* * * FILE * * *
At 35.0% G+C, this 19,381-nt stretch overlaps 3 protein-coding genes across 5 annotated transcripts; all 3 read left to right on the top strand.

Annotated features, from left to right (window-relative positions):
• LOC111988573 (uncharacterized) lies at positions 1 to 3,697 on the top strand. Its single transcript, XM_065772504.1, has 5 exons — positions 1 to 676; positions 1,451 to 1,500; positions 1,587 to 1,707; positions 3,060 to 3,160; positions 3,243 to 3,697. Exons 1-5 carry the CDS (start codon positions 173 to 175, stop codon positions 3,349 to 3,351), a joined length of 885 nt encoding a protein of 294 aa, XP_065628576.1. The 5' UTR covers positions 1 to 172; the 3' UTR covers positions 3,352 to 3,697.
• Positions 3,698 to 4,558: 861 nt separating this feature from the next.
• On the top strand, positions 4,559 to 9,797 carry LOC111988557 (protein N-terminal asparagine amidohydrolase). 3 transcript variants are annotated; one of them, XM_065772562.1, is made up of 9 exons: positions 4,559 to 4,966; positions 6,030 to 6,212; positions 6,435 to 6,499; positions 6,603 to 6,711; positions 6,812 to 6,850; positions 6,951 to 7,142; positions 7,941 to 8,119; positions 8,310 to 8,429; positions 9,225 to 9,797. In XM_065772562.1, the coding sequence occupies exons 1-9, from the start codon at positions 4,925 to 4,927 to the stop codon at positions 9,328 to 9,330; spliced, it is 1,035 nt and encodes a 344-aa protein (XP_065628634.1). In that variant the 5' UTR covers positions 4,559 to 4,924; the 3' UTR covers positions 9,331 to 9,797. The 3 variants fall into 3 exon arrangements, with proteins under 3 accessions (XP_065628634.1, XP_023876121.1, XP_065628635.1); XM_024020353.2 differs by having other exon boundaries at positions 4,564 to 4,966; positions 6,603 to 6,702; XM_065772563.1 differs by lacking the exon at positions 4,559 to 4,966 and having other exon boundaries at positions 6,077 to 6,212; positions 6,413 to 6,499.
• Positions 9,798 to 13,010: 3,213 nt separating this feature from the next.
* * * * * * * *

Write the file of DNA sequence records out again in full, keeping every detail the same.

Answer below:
At 35.0% G+C, this 19,381-nt stretch overlaps 3 protein-coding genes across 5 annotated transcripts; all 3 read left to right on the top strand.

Annotated features, from left to right (window-relative positions):
• LOC111988573 (uncharacterized) lies at positions 1 to 3,697 on the top strand. Its single transcript, XM_065772504.1, has 5 exons — positions 1 to 676; positions 1,451 to 1,500; positions 1,587 to 1,707; positions 3,060 to 3,160; positions 3,243 to 3,697. Exons 1-5 carry the CDS (start codon positions 173 to 175, stop codon positions 3,349 to 3,351), a joined length of 885 nt encoding a protein of 294 aa, XP_065628576.1. The 5' UTR covers positions 1 to 172; the 3' UTR covers positions 3,352 to 3,697.
• Positions 3,698 to 4,558: 861 nt separating this feature from the next.
• On the top strand, positions 4,559 to 9,797 carry LOC111988557 (protein N-terminal asparagine amidohydrolase). 3 transcript variants are annotated; one of them, XM_065772562.1, is made up of 9 exons: positions 4,559 to 4,966; positions 6,030 to 6,212; positions 6,435 to 6,499; positions 6,603 to 6,711; positions 6,812 to 6,850; positions 6,951 to 7,142; positions 7,941 to 8,119; positions 8,310 to 8,429; positions 9,225 to 9,797. In XM_065772562.1, the coding sequence occupies exons 1-9, from the start codon at positions 4,925 to 4,927 to the stop codon at positions 9,328 to 9,330; spliced, it is 1,035 nt and encodes a 344-aa protein (XP_065628634.1). In that variant the 5' UTR covers positions 4,559 to 4,924; the 3' UTR covers positions 9,331 to 9,797. The 3 variants fall into 3 exon arrangements, with proteins under 3 accessions (XP_065628634.1, XP_023876121.1, XP_065628635.1); XM_024020353.2 differs by having other exon boundaries at positions 4,564 to 4,966; positions 6,603 to 6,702; XM_065772563.1 differs by lacking the exon at positions 4,559 to 4,966 and having other exon boundaries at positions 6,077 to 6,212; positions 6,413 to 6,499.
• Positions 9,798 to 13,010: 3,213 nt separating this feature from the next.